Lots of boats use a 2-part teak method to clean their teak which involves the use of stage 1 (a cleaner) and stage 2 (a brightener). This stuff is very effective, does the job and does bring the teak up looking like new. However, this can be a complete nightmare if you aren’t following the right methods! For example, leaving teak “juice”, and the 2 parts on the inboard, outboard and stainless can put you back a day in detailing quite quickly! You need to make sure you have a method down where you have someone constantly rinsing and another washing behind you. If you are a 1 or 2 man team then do small areas at a time. Don’t scrub a huge area in one go. With washing, this can be a metre up on the inboard and all the stainless or a complete wash down to kill 2 birds with one stone.
I remember being pulled back out on deck one day after we had finished work to lean over the capping rail and see huge dirty streaks of “teak juice” down the side of our nice clean blue hull. Safe to say we spent the next day over the side in the baking sun trying to get said stains off!
There are certain MARPOL regulations that’s prohibits washing chemical teak cleaners over the side and into the Ocean so be wary of this. This is where the ECO teak cleaner can come into place and replace the 2-part system. It is biodegradable and safe to deposit into the sea without harming the wildlife and eco system. Not quite as effective as 2 part and requires a bit more pressure and effort when using by hand but it does achieve those results. I have also seen people use washing powder or dish washer liquid before - but I do not recommend trying this!
The obvious deckhands choice of weapon is of course K2R however a lot of boats actually ban this as they feel it leaves white marks and residue which can still be seen. However, using it properly can be really effective. A whole bottle of red wine over teak however is a different story. I’d suggest getting the teak scrubber and Eco teak out for that.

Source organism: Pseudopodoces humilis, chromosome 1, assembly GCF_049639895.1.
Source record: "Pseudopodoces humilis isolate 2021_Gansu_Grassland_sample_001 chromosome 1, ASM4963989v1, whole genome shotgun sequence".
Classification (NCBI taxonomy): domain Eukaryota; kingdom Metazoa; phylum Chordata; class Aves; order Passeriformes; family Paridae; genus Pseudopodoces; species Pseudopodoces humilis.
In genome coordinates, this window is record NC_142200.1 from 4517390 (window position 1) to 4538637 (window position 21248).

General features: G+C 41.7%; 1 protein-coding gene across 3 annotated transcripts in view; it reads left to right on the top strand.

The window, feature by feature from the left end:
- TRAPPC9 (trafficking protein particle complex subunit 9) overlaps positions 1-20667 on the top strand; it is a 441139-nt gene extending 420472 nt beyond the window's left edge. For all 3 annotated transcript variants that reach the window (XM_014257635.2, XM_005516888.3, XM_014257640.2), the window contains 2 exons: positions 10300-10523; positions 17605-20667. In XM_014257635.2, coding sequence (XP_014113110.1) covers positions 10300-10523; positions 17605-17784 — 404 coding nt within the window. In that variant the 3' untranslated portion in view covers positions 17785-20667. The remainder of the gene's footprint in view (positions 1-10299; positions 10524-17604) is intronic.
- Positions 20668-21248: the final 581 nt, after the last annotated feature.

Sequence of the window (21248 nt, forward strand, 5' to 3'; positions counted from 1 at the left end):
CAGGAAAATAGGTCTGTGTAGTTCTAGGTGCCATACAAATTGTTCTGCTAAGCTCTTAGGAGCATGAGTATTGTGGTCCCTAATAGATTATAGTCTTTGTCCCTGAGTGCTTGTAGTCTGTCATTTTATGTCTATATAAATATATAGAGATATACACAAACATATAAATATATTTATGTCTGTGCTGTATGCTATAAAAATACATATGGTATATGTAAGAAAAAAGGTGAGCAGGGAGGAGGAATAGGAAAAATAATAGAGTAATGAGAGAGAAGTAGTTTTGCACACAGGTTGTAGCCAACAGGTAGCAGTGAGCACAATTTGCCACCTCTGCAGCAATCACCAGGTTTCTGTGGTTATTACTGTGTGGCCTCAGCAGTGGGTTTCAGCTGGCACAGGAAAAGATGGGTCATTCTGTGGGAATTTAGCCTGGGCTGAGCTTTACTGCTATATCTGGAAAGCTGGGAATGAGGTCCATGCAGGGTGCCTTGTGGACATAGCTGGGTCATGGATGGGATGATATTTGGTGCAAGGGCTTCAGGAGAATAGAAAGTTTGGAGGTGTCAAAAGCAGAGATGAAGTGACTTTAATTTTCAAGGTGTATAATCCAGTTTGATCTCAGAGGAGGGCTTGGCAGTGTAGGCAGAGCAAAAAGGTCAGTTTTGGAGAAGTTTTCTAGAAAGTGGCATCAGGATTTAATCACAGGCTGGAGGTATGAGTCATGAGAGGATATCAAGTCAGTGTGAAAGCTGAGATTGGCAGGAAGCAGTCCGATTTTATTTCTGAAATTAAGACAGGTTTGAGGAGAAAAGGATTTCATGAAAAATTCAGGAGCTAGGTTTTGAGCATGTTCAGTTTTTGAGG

With the K2R: Apply, leave for 15 minutes or so, using the can cap which acts as a brush remove the residue, use a scotch pad with warm vinegar water and giv
e a good scrub, then dry using a chamois mop. If the mark is still there once dry, repeat the process again.
When I say dent, I mean a fairly small dent in the teak where the fibres have not been split. Not a huge hole or crater from where someone has dropped a pole from the mast onto the bridge deck aft.
You can usually save a piece of teak with a small dent if you act pretty fast. First you will need to find yourself a towel, preferably not a guest one. Soak the towel in a bucket of warm water and ring out the excess. Place the towel over the dent and using a hot iron place onto the towel. Make sure to keep moving the iron or you risk burning a mark onto the teak. This method can be a bit hit or miss but has saved me on a couple of occasions.
If you have a really stubborn mark that hasn’t been able to be removed with the previous methods, the last resort is usually sanding the deck. This is far from ideal especially if you are in the middle of a trip so might be worth saving for a down time or yard period. Sanding one part of the teak can also mean a difference in colour which is noticeable to the eye. Make sure to consult your Bosun/Chief before taking a sander to the teak. It may be on the list to do when you next visit the yard anyway so it could potentially wait.
If you do have a teak emergency, you can always head over to various Yachting facebook pages - Post a photo of your issue in the group and the Yachties may be able to help with tips and advice.
Feel free to add any comments or suggestions for your favourite ways to maintain teak. I’d love to hear them!
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